Thermally stable phosphate containing alumina precipitates and their method of preparation
Thermally stable composite precipitates containing aluminum phosphate and alumina and having a surface area of from about 100 to about 200 m.sup.2 /g together with an average pore radius of from 75 to 150 A are defined. These materials are prepared by neutralizing an aqueous solution of aluminum cations and PO.sub.4 anions at a controlled pH of between 7 and 10.0, and wherein the neutralizing medium is either ammonia or certain defined amine based materials such as ammonium hydroxide, ammonium carbonate or urea. There is a stoichiometric excess of aluminum to phosphorus over that required to form AlPO.sub.4. Due to their thermal stability these alumina-aluminum phosphates are particularly useful as catalyst supports for various reactions, including polymerization of ethylene.
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This invention relates to new, thermally stable composite precipitates comprising alumina and aluminum phosphate and their method of preparation involving controlling the pH of the precipitating medium.BACKGROUND OF THE INVENTION
Aluminum phosphate gels and precipitates are old in the art. U.S. Pat. No. 3,342,750 to K. K. Kearby indicates that aluminum phosphate is described in the prior art for use as a catalyst, and Kearby's contribution is the discovery of what he describes as a true hydrogel of aluminum phosphate which has a high surface area and which is thermally stable. Kearby teaches in Column 1, lines 62-66, that the prior art aluminum phosphate compounds were precipitates rather than hydrogels and that they have relatively low surface areas and poor heat stability. In Example 2 in Column 3 of Kearby, he teaches that the conventional method of making aluminum phosphate involves neutralizing an aqueous solution of aluminum chloride and phosphoric acid by slowly raising the pH of the acidified aluminum cation containing solution by the addition of base until a pH of about 7 is achieved. A more recent U.S. Pat. No. 3,904,550 to Lloyd A. Pine, entitled "Hydrocarbon Conversion Catalyst Comprising Alumina and Aluminum Phosphate", discusses Kearby's hydrogels and indicates the Kearby's precipitates are sensitive to water and difficult to form into a catalyst shape since they lose a substantial part of their surface area during the forming process (Col. 1, lines 26 et seq.). Both the Kearby and Pine references are assigned to the same assignee. Pine indicates that he has overcome the difficulties of the Kearby aluminum phosphate materials by preparing his aluminum phosphates as precipitates from an aluminum alkoxide. Such aluminum alkoxides are pyrophoric in nature and are thereby much more difficult to handle and are considerably more expensive than the more common aluminum inorganic salts such as aluminum chloride and aluminum nitrate.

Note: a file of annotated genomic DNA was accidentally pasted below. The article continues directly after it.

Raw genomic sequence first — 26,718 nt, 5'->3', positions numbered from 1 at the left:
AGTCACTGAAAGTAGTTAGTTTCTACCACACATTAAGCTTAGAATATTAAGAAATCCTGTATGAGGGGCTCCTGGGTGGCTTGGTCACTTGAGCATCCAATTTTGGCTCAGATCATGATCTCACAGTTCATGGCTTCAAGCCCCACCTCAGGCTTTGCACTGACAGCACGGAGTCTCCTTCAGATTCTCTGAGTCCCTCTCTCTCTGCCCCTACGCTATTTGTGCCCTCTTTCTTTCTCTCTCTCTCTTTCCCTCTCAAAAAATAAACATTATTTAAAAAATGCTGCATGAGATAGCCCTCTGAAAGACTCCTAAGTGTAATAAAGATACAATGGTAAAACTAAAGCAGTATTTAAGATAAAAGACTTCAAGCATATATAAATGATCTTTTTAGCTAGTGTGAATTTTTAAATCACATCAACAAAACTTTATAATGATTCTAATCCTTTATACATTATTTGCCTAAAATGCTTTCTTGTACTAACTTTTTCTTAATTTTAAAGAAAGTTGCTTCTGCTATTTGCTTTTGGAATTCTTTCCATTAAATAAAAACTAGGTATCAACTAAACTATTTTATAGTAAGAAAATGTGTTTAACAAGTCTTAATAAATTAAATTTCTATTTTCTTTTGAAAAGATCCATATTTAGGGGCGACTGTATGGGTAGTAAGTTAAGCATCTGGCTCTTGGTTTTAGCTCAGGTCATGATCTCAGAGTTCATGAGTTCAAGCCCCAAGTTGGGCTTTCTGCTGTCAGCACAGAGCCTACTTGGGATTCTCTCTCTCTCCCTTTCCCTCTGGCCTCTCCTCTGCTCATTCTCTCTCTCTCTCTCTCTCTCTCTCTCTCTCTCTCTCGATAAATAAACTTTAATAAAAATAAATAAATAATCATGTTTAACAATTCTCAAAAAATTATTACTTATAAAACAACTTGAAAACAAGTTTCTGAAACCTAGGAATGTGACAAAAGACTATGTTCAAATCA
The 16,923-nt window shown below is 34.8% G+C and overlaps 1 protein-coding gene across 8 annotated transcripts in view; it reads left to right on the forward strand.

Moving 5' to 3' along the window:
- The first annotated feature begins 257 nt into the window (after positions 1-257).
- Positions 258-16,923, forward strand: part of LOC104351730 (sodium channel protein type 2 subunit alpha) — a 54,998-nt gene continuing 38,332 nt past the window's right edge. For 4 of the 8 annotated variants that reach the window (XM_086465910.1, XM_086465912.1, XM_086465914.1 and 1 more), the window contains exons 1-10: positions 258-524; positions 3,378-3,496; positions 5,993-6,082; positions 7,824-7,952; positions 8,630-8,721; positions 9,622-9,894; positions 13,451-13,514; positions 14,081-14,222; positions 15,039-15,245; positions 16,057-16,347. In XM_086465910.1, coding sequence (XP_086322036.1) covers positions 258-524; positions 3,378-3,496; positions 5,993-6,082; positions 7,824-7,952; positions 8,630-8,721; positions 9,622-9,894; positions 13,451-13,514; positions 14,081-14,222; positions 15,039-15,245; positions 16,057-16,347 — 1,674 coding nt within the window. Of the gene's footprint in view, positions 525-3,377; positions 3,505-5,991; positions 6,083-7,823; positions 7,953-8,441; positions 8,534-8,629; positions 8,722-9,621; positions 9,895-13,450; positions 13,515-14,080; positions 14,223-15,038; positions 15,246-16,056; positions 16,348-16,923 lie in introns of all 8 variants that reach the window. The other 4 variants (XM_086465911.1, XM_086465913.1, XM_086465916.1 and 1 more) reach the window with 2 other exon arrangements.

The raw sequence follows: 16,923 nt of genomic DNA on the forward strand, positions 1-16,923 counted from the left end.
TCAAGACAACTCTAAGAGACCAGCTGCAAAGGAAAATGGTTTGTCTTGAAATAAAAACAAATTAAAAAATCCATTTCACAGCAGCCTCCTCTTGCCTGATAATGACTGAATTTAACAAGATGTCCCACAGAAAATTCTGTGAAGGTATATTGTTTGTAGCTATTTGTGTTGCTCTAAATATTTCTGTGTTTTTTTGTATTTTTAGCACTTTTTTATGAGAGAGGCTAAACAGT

The procedure of Kearby for producing a true aluminum phosphate hydrogel and the procedure of Pine to produce an alumina-aluminum phosphate precipitate which does not have the water sensitivity of the Kearby hydrogels are both quite complicated and thus expensive from a commercial standpoint. There is thus a need for a simplified method of preparing an alumina-aluminum phosphate composite precipitate by a simple technique whereby the precipitates are usable in catalytic applications by possessing sufficient thermal stability. In addition it is desirable from a catalytic application standpoint that such alumina-aluminum phosphate composition precipitates have as large an average pore radius as possible to admit the larger size molecules to the internal portions of the support where reaction can occur and subsequently to allow the molecules which are formed an easy access out of the catalyst support material.
A new class of thermally stable composite precipitates containing from 10 to 60 mole percent alumina and from 40 to 90 mole percent aluminum phosphate have now been discovered which have surface areas after calcining of from about 100 to about 200 m.sup.2 /g and which have an average pore radius of from 75 to 150 A. Calcining occurs at temperatures from 300.degree. to 500.degree. C. for times up to 16 hours. That such materials are thermally stable is evidenced by the fact that these materials after additional calcination at temperatures up to 900.degree. C. and times of up to 16 hours lose no more than about 30% of the surface areas which is available at a calcination temperature of 500.degree. C. for 16 hours. As will be shown below, the thermal stability of the materials of this invention is surprising in view of their high average pore radii.
The above new class of thermally stable alumina-aluminum phosphate composite precipitates are prepared by:
forming a first aqueous solution of aluminum cations and PO.sub.4.sup.--- anions wherein the molar ratio of the PO.sub.4.sup.--- anions to the aluminum cations is 0.82:1 to 0.25:1;
neutralizing said first aqueous solution with ammonia gas or a second aqueous solution of an ammonia based material selected from the group consisting of ammonium hydroxide, ammonium carbonate, ammonium bicarbonate or urea in such a manner that the pH of the combined first aqueous solution and the neutralizing medium is controlled in the range of 7 to 10;
recovering said precipitate;
drying said precipitate; and
calcining said precipitate at a temperature from 300.degree. to 500.degree. C. for a time up to 16 hours to form an alumina-aluminum phosphate composite material having a surface area from about 100 to about 200 m.sup.2 /g, an average pore radius from 75 to 150 A, and wherein no more than a 30% decrease in surface area is obtained if said composite precipitate is calcined at 500.degree. C. for 16 hours and is further calcined at a temperature up to about 900.degree. C. for up to 16 hours.DETAILED DESCRIPTION OF INVENTION